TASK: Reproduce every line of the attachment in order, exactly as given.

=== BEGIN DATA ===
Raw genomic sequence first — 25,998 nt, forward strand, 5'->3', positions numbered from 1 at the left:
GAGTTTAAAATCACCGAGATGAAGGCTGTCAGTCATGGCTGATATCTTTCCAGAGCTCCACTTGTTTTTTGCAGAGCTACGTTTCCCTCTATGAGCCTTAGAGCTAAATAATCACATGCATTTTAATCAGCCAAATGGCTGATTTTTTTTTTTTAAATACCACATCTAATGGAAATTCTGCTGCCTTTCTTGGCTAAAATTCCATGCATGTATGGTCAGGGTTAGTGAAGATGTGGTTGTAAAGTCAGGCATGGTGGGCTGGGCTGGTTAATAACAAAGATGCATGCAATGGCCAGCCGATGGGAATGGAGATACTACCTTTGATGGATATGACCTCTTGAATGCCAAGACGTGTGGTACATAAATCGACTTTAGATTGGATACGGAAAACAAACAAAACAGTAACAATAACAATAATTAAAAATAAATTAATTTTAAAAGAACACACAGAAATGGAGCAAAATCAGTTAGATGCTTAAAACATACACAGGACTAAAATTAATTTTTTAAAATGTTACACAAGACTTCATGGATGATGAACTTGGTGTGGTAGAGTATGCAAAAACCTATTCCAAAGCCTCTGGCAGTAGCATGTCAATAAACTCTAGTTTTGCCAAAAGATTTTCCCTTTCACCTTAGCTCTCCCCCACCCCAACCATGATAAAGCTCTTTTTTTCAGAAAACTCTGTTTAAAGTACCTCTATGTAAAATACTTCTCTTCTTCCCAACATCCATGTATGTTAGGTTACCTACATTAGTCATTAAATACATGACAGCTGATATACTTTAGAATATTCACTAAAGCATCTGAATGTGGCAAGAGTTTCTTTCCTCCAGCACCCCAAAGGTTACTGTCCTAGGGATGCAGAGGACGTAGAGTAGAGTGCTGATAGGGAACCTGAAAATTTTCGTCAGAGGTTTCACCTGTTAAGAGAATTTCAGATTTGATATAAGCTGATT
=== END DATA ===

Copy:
Raw genomic sequence first — 25,998 nt, forward strand, 5'->3', positions numbered from 1 at the left:
GAGTTTAAAATCACCGAGATGAAGGCTGTCAGTCATGGCTGATATCTTTCCAGAGCTCCACTTGTTTTTTGCAGAGCTACGTTTCCCTCTATGAGCCTTAGAGCTAAATAATCACATGCATTTTAATCAGCCAAATGGCTGATTTTTTTTTTTTAAATACCACATCTAATGGAAATTCTGCTGCCTTTCTTGGCTAAAATTCCATGCATGTATGGTCAGGGTTAGTGAAGATGTGGTTGTAAAGTCAGGCATGGTGGGCTGGGCTGGTTAATAACAAAGATGCATGCAATGGCCAGCCGATGGGAATGGAGATACTACCTTTGATGGATATGACCTCTTGAATGCCAAGACGTGTGGTACATAAATCGACTTTAGATTGGATACGGAAAACAAACAAAACAGTAACAATAACAATAATTAAAAATAAATTAATTTTAAAAGAACACACAGAAATGGAGCAAAATCAGTTAGATGCTTAAAACATACACAGGACTAAAATTAATTTTTTAAAATGTTACACAAGACTTCATGGATGATGAACTTGGTGTGGTAGAGTATGCAAAAACCTATTCCAAAGCCTCTGGCAGTAGCATGTCAATAAACTCTAGTTTTGCCAAAAGATTTTCCCTTTCACCTTAGCTCTCCCCCACCCCAACCATGATAAAGCTCTTTTTTTCAGAAAACTCTGTTTAAAGTACCTCTATGTAAAATACTTCTCTTCTTCCCAACATCCATGTATGTTAGGTTACCTACATTAGTCATTAAATACATGACAGCTGATATACTTTAGAATATTCACTAAAGCATCTGAATGTGGCAAGAGTTTCTTTCCTCCAGCACCCCAAAGGTTACTGTCCTAGGGATGCAGAGGACGTAGAGTAGAGTGCTGATAGGGAACCTGAAAATTTTCGTCAGAGGTTTCACCTGTTAAGAGAATTTCAGATTTGATATAAGCTGATT